First, you find some aged USDA prime, bone-in ribeye, and select the two best steaks. Then you hop a flight and come to my home town, then to my house. I've got the cast iron pan that's just right for the job. We'll season with salt and pepper only. I'll cook the first steak to perfection, with some sauteed portabella caps on the side, and invite you to cook the 2nd one, using the same technique I used. Then we break out the A1 Sauce, the Lee & Perrin's Worcestershire sauce, some good, home made salsa, and sever it up with steamed asparagus on the side. I'll eat my steak, and you eat yours.
Seriously, it depends on the thickness of the steak, and what cut you are using. Remember, the goal is to get the meat hot enough to fulfill your particular taste. Searing does not seal in the juices. Try it. you will see juices pool on top of the steak while the other side is forming that wonderfully flavored browned crust. Flip it over after three minutes and let it sit for another three minutes. Again, you will see juices oozing out the top.
What searing does, is to make that wonderfully browned, and flavorful crust. What makes it juicy and tender is cooking it to the proper temperature, and choosing a good cut of meat.
The above directions were for a rare, bone-in steak, chuck, rib-eye, 7 bone, etc. If I were cooking top round, I would pound it to help tenderized the meat. In fact, I have a spring-loaded chopper with three blades that I use to work seasoned flour into the meat for chicken fried steak. Cook that steak in a little oil for about ten minutes per side, over low heat. cook until the coating is well browned.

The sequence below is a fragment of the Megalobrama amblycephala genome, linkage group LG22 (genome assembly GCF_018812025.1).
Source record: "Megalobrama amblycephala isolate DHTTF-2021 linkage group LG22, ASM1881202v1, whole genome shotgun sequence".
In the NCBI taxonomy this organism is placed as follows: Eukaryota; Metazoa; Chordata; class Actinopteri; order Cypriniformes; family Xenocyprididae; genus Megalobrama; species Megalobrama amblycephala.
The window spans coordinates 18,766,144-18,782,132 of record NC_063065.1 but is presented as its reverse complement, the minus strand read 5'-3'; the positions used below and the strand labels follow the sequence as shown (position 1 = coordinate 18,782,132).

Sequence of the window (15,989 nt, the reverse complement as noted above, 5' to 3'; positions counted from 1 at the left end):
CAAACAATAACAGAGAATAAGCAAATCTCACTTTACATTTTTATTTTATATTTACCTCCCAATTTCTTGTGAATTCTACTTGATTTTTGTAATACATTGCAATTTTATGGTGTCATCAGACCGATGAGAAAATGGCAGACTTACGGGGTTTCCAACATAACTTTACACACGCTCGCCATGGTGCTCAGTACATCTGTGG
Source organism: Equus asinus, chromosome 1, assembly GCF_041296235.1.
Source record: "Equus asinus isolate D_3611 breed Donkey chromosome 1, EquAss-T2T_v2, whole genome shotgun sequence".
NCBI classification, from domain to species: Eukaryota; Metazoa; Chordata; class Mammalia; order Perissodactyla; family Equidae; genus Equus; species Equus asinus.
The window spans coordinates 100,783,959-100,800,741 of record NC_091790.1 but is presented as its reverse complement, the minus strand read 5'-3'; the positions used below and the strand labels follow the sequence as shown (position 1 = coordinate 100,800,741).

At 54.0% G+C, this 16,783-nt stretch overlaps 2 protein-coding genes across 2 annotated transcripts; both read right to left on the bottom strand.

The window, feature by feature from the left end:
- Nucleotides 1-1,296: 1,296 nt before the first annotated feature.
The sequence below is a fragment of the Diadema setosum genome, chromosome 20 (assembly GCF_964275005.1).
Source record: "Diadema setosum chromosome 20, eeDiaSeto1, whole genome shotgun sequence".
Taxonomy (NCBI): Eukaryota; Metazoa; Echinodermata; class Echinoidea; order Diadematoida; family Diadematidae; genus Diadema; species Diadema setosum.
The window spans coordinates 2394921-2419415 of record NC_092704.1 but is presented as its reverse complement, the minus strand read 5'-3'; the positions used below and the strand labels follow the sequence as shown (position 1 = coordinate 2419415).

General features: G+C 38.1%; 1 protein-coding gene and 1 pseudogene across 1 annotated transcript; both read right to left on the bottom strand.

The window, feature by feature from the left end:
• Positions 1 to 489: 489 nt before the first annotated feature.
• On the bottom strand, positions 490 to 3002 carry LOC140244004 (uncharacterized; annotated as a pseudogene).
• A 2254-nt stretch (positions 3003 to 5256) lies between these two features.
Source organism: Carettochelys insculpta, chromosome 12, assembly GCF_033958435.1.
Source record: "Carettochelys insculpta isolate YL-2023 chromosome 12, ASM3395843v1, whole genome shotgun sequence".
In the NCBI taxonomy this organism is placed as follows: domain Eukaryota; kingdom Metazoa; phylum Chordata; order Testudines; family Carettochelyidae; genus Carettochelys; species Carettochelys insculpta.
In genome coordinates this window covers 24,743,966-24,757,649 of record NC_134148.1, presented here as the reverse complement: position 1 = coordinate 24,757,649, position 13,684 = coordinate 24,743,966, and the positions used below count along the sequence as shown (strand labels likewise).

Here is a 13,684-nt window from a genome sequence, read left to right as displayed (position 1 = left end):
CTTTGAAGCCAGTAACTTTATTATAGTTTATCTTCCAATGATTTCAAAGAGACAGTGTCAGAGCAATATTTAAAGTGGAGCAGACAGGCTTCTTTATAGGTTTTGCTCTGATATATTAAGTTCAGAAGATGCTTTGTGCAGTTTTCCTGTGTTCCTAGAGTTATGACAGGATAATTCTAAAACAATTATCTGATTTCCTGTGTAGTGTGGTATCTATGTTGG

For sirloin, brisket, flat-iron, petite, flank, and hangar steak, I cook for about 3 minutes per side, or until the meat juices begin to appear on top. I remove the meat to a platter and let rest for about seven minutes. Then I slice it on the bias, against the grain, to form thin slices of medium rare meat.
Porterhouse, T-bone, New york Strip, Ribeye (also called club steak) are all cooked the same way.
A classic technique for Beef Tenderloin; cut into 1 inch thick medallions, seasoned with salt an pepper, wrapped with bacon that is secured to the sides with toothppicks, and fried in butter for 4 minutes per side. Top with a steamed artichoke heart, with mushrooms on the side. Place compound butter on top, before placing the artichoke heart on top.
Now if you're going outside, just make a camp fire and skewer that steak on a stick. Roast over the hot coals and then eat it like you were a carnivorous animal. Or, gill it over hot charcoal.
Seeeeeeya; Chief Longwind of the North